When New Song Church moved to Drouillard Road twenty years ago, some of the first people we met in the neighbourhood were Phil & Sheila. At first they came around for social events and meals. Eventually, they made a confession of faith and were baptized in 2001. Later, they were married in this church and now both have finished the race and gone to be with the Lord.
I remember the lively banter as both would talk to you at the same time. In those days Phil had quit drinking and had a hot temper. He was very emotional and it would take time before he reached a more comfortable baseline. Through it all, Sheila loved Phil and he loved her. When she passed a year before he did, Phil had a broken spirit. He so missed her.
Do you know how Phil and Sheila met? It was at bingo. Phil was a runner and Sheila was there to play. That night they struck up a conversation that would lead to their coming together. You could say they both got Bingo!
They soon discovered that they both lived in this neighbourhood a few doors down from each other on Albert Rd. This was Sheila’s neighbourhood for much of her life. How fitting that both of them are celebrated in a place that was part of their earthly home. This is where they lived, where they were baptized and where they married.
As we listen to stories about people we know, we are reminded of whom they are. Often, a person’s identity revolves around the way they talk, the way they think and the circumstances of their life.
Phil had different identities that the world around him could know him by.
· Missanabie Cree First Nations
· New Song Church member and kitchen cook
· Camper’s Cove maintenance man
· Ford City neighbour
· 12 step group member
· Mental Health consumer
· Son, brother, husband, father, grandfather
· Bingo caller
· Canadian citizen
While many of these identities are wrapped around a sense of who we are, there is one identity that supersedes them all. That is our identity as a child of God.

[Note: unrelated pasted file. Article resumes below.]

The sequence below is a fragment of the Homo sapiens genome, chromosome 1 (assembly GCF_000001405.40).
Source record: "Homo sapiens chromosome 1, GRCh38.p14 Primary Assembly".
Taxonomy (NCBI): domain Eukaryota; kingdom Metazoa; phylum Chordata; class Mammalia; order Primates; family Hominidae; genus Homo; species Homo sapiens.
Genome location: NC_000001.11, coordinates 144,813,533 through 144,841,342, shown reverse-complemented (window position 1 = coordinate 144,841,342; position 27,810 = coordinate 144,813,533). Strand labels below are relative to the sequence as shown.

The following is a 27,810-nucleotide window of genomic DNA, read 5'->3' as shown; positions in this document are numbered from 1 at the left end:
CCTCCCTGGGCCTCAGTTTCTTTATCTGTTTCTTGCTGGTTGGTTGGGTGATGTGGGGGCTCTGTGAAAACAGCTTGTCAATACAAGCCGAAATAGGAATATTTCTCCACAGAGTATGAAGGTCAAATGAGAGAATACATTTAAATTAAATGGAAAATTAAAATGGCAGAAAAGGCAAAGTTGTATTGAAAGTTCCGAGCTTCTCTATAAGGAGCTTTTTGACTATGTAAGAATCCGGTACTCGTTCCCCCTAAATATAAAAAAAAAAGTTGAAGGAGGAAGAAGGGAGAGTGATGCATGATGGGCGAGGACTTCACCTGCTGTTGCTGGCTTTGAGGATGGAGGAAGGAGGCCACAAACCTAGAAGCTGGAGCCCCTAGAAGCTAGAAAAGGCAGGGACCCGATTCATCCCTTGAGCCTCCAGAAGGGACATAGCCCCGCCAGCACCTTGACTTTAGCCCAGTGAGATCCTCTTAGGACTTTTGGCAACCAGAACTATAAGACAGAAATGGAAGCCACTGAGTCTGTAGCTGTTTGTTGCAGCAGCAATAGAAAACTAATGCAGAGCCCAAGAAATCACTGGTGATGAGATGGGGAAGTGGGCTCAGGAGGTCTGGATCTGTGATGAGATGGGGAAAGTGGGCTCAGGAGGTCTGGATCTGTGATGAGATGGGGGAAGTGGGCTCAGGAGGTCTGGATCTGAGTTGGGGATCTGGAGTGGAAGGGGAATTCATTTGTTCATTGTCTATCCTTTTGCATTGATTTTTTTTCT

Paul, the first century rabbi said these words.
Phillip and his wife Sheila became children of God through faith in Christ. None of their other ways of identifying themselves matter as much in eternity. The Scripture tells us that their faith includes them as part of Abraham’s seed.
And who was Abraham? Before Judaism, there was a man named Abram who walked with God and heard from God. God told him to leave the place he was raised and to journey to a new land that God would give him. God wanted to set apart a nation of people in the earth that would live with a special relationship to Himself. The nation of Israel would be borne from the descendants of Abram.
Abram’s identity would be changed by God to Abraham. This was a change in his core identity.
The Scriptures tell the story of God’s people having a new identity as children of God. By faith, followers of Jesus are adopted into this new identity as God’s children.
If you belong to Christ, then you also are heirs of the promise given to Abraham. Before the national identity existed—before the Christian identity existed--- Abram was a child of God because he trusted in God. Abram had no rule-book or scripture to follow and no group to identify himself with. He simply trusted God and God determined to multiply that blessing that was in Abram’s life.
Phil was very aware of the brokenness in his life. He had his own list of failures and ways that he lived recklessly apart from God. When he chose to submit himself to God and follow the ways of Jesus, he received an inheritance from God.
Phil entered into this life of purpose and destiny. In his own humble way, he was saved by the faith he had in God to save him. It was a gift to him, not something he built for himself. He could not save himself but came to the One who could.
Job is the oldest book of the Bible. Long before there was even a religion to pin it on, Job believed that God was knowable and that there was life beyond the grave.
Jesus comforted his followers with these words about where their faith would one day lead them.